There are thousands of songs available to learn. Licensed free music within the public domain, is available for completely free learning while other songs are available for $3.99 or more.

The app has a game mode as well, making it more exciting to develop muscle memory for chords and melodies. The integrated video lessons will help beginners learn fast enough that they can impress their friends on an acoustic piano after a few lessons.

  • Keys with lights that guide fingers while you learn to play
  • More than 100 games and learning videos
  • 128 sounds
  • MIDI out recording
  • Learning app works with Android and iOS

This is purely a teaching tool for learning finger placement on the piano and music reading, so don’t expect it to create the same quality of sound like the best digital keyboard. It also only has 61 keys, so some songs will not be possible because the keyboard misses a couple of full octaves, but it’s worth it for the fun and motivation that it gives to young kids.

Learning to play a musical instrument should never be boring, and adding educational games and teaching tools can make it so much more exciting to learn something new. The days of playing the same boring arpeggios over and over on the keyboard before learning to have some fun are over.

Of course, kids still need to learn their arpeggios, but once they are done, it will be hard to get them to stop playing in game mode (as if you would want to!). Forget about TV time, your kids may forget the television exists with this one.

The ONE Smart Piano Keyboard with Lighted Keys, Electric Piano 61 keys, Home Digital Music Keyboard, Teaching Portable Keyboard Piano, Black

Pros / Cons
  • This is a great learning tool, with light-up keys that show you which notes to play.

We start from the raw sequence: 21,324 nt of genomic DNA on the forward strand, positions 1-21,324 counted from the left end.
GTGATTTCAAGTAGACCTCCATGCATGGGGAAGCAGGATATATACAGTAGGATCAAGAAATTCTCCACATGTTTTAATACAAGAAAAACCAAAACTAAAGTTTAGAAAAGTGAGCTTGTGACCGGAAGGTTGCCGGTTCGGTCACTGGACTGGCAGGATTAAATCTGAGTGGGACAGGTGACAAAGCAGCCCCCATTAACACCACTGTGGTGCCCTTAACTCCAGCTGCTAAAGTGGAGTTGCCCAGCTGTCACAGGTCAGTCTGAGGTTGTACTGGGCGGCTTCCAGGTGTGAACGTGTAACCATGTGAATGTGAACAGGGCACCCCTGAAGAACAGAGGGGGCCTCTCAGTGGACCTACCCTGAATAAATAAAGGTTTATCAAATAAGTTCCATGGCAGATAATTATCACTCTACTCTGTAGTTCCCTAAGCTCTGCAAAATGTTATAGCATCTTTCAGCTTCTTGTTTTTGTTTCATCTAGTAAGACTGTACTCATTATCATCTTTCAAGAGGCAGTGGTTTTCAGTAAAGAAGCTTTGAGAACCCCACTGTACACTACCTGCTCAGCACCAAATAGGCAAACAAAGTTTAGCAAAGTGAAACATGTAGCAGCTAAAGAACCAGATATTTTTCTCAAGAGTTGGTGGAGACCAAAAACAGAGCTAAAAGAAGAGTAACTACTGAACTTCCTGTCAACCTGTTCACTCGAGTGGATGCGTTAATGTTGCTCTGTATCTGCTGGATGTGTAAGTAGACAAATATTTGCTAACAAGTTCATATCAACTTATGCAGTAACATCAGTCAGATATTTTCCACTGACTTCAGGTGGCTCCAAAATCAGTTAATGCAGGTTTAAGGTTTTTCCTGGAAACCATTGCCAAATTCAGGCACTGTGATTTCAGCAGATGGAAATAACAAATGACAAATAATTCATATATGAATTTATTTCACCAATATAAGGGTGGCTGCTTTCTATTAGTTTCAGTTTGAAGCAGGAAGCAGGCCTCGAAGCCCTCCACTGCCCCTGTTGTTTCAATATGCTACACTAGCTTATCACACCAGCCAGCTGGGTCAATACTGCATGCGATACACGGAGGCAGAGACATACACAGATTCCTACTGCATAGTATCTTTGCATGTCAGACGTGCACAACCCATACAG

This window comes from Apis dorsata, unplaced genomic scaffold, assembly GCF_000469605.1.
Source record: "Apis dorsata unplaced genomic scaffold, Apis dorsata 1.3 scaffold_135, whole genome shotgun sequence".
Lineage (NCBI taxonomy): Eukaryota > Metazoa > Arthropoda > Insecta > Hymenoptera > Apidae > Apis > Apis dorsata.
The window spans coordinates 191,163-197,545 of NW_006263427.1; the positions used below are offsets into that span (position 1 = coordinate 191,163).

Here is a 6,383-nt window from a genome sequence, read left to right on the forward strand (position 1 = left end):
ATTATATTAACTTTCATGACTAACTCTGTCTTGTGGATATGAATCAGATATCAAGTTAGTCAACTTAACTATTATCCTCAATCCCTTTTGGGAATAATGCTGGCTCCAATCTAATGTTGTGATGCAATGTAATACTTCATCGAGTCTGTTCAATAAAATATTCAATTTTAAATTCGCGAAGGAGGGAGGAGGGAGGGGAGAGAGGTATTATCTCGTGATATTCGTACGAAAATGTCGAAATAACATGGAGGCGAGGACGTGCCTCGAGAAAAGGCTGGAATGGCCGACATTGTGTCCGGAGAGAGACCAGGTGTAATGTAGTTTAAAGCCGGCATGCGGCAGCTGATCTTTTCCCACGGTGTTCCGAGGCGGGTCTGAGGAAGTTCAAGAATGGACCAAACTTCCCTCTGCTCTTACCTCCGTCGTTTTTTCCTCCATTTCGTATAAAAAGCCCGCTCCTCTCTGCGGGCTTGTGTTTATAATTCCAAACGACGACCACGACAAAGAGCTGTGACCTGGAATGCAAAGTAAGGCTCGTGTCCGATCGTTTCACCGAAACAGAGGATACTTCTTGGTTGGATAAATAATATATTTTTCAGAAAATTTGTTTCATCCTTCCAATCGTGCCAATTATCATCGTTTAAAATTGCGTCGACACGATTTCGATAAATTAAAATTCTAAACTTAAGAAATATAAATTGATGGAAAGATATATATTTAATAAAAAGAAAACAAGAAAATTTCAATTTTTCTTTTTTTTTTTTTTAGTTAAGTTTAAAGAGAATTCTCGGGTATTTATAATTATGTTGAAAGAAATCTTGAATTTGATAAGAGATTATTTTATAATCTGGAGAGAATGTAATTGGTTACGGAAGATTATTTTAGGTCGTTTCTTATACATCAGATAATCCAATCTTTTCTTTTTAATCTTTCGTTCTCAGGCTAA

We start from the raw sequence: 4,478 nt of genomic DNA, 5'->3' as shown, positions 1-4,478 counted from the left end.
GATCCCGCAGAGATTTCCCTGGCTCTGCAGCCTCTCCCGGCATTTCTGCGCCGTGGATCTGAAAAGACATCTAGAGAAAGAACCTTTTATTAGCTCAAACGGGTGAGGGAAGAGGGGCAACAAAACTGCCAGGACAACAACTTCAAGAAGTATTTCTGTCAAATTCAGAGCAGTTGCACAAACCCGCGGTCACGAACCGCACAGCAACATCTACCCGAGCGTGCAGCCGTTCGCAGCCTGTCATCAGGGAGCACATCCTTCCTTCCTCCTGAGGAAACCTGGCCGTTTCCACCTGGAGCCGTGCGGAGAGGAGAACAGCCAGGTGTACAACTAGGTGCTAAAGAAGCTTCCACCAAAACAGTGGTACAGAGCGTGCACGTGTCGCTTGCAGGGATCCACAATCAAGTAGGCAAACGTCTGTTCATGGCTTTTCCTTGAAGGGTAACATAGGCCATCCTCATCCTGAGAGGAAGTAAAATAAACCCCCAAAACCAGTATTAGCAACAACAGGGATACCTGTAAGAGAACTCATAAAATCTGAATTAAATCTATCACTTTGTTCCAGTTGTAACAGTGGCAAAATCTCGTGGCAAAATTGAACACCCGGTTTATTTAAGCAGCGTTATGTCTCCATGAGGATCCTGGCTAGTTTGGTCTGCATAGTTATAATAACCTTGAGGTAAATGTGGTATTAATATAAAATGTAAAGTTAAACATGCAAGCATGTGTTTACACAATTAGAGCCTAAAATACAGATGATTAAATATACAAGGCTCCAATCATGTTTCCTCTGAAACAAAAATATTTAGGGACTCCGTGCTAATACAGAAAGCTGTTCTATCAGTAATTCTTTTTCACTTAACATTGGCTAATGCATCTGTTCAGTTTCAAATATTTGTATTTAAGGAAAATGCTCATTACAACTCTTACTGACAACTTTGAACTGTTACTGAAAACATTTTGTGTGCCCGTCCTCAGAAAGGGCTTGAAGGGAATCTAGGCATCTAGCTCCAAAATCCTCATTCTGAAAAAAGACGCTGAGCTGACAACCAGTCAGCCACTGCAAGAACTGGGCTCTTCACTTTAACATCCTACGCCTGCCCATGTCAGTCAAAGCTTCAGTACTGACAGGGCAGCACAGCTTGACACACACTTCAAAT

• Keys are very light and flimsy.


If you know that you or your child wants to learn how to play the piano, but it’s hard to get motivated for practice time, this piano will help in a big way.

3. Alesis Recital 88-Key Beginner Digital PianoAlesis Recital | 88 Key Beginner Digital Piano / Keyboard with Full Size Semi Weighted Keys, Power Supply, Built In Speakers and 5 Premium Voices (Amazon Exclusive)


This is a very affordable way to give beginners the ability to practice with a full, more genuine-feeling keyboard that will capture very complex sound. The 128 polyphony will keep up with the most complex playing styles so that learners will know they hit the right note every time.

One of the best features of this piano is the velocity-sensitive, semi-weighted keys that help to build up finger strength during practice and react more realistically to touch.

The built-in speakers give fantastic sound at 20 watts so you’ll be able to hear every last one of those perfect notes, but it has a stereo RCA auxiliary output for external speakers if you want to amp it up.

  • Full keyboard size with 88 semi-weighted, velocity-sensitive keys
  • Four layout modes including split, layer, lesson, and standard
  • Five built-in voices including acoustic piano, electric piano, organ, bass, and synth.

Lesson mode makes learning with a teacher possible by splitting the keyboard into two 44 keyboards so that both sides have the same pitches and notes. It can also be divided into two different voices on the right and left using any of the 128 included sounds. The keyboard does not come with a sustain pedal, but it does have an input for you to add your own so you can expand the sound possibilities even further.

Alesis Recital | 88 Key Beginner Digital Piano / Keyboard with Full Size Semi Weighted Keys, Power Supply, Built In Speakers and 5 Premium Voices (Amazon Exclusive)

Pros / Cons